Objective: Adherence to complex antiretroviral therapy (ART) is critical for HIV treatment but difficult to achieve. The development of interventions to improve adherence requires detailed information regarding barriers to adherence. However, short follow-up and inadequate adherence measures have hampered such determinations. We sought to assess predictors of long-term (up to 1 year) adherence to newly initiated combination ART using an accurate, objective adherence measure.
Design: A prospective cohort study of 140 HIV-infected patients at a county hospital HIV clinic during the year following initiation of a new highly active ART regimen.
Measures and main results: We measured adherence every 4 weeks, computing a composite score from electronic medication bottle caps, pill count and self-report. We evaluated patient demographic, biomedical, and psychosocial characteristics, features of the regimen, and relationship with one's HIV provider as predictors of adherence over 48 weeks. On average, subjects took 71% of prescribed doses with over 95% of patients achieving suboptimal (<95%) adherence. In multivariate analyses, African-American ethnicity, lower income and education, alcohol use, higher dose frequency, and fewer adherence aids (e.g., pillboxes, timers) were independently associated with worse adherence. After adjusting for demographic and clinical factors, those actively using drugs took 59% of doses versus 72% for nonusers, and those drinking alcohol took 66% of doses versus 74% for nondrinkers. Patients with more antiretroviral doses per day adhered less well. Participants using no adherence aids took 68% of doses versus 76% for those in the upper quartile of number of adherence aids used.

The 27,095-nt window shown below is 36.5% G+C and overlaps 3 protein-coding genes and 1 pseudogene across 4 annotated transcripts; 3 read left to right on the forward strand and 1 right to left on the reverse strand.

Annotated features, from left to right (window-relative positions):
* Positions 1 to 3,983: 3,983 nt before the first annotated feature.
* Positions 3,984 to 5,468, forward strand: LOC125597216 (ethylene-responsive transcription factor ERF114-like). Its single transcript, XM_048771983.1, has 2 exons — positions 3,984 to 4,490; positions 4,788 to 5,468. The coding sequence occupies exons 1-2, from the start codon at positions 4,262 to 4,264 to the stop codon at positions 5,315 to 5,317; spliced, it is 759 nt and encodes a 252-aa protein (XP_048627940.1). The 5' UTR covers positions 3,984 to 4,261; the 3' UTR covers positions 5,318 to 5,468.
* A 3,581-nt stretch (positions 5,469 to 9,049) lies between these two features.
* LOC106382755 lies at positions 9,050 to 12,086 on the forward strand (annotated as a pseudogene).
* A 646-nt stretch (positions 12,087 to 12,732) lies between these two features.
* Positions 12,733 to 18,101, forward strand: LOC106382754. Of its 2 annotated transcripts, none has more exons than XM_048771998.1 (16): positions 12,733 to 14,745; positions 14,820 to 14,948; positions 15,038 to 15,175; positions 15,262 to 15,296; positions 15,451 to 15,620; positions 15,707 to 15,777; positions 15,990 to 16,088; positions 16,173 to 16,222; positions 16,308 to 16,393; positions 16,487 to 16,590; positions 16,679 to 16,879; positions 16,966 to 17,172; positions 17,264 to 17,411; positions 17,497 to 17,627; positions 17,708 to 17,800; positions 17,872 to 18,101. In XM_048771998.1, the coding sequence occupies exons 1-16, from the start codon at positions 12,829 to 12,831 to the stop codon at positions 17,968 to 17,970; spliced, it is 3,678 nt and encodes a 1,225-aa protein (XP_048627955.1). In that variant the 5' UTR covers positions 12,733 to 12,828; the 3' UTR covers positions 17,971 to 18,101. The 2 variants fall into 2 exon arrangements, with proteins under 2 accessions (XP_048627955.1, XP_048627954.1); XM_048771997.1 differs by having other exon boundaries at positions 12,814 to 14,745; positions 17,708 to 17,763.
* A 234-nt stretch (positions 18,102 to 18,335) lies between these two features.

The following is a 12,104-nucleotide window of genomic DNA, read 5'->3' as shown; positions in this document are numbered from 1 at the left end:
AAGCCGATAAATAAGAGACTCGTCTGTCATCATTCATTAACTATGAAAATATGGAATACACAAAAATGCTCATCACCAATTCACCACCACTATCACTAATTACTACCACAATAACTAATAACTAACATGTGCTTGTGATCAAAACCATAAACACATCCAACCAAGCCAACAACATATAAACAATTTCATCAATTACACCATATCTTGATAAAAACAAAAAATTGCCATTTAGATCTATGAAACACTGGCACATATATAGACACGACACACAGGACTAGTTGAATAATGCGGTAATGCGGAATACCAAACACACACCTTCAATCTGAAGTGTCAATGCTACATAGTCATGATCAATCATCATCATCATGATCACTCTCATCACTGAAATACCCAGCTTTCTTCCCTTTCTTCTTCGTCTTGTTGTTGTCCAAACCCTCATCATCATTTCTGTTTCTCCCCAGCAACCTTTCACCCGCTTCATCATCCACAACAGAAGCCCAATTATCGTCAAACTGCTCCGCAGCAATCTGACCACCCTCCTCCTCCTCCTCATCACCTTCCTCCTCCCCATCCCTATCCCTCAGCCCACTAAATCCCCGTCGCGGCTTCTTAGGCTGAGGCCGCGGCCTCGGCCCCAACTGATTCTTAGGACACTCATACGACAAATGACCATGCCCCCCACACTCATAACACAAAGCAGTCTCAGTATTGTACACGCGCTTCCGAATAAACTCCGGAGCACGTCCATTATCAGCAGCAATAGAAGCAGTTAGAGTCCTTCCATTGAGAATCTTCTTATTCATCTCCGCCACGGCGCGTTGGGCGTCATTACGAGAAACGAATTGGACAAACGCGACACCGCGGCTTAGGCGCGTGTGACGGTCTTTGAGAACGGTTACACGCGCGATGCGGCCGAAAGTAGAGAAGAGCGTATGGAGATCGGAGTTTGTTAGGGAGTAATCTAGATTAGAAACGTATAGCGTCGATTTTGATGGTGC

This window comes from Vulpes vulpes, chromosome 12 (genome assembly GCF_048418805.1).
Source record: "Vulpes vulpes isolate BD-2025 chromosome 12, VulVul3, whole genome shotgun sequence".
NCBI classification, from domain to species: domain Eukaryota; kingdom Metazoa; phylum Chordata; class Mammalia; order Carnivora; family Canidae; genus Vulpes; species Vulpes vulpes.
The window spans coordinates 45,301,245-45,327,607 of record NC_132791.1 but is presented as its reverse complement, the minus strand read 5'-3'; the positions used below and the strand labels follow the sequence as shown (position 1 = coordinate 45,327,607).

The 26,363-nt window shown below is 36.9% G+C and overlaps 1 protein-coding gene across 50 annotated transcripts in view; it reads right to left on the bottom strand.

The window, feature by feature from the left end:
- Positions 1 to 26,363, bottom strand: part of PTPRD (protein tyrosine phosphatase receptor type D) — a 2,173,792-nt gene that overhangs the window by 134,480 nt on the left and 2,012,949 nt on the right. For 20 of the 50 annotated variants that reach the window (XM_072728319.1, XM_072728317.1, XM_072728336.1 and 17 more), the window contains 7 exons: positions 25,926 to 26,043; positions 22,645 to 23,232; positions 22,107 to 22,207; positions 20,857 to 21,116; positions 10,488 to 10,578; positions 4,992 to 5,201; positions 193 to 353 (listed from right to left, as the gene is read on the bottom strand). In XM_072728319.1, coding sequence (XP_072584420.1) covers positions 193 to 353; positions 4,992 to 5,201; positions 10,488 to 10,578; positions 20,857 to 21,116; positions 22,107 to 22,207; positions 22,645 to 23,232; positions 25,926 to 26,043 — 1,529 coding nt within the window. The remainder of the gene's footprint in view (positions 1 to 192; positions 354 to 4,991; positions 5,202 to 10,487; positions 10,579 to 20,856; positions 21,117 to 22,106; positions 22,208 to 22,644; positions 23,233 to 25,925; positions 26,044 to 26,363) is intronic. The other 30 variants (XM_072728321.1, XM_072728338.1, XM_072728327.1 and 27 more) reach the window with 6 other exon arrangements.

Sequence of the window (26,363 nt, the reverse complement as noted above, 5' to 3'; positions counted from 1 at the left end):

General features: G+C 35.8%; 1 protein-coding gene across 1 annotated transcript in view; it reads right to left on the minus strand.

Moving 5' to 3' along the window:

Conclusions: Nearly all patients' adherence levels were suboptimal, demonstrating the critical need for programs to assist patients with medication taking. Interventions that assess and treat substance abuse and incorporate adherence aids may be particularly helpful and warrant further study.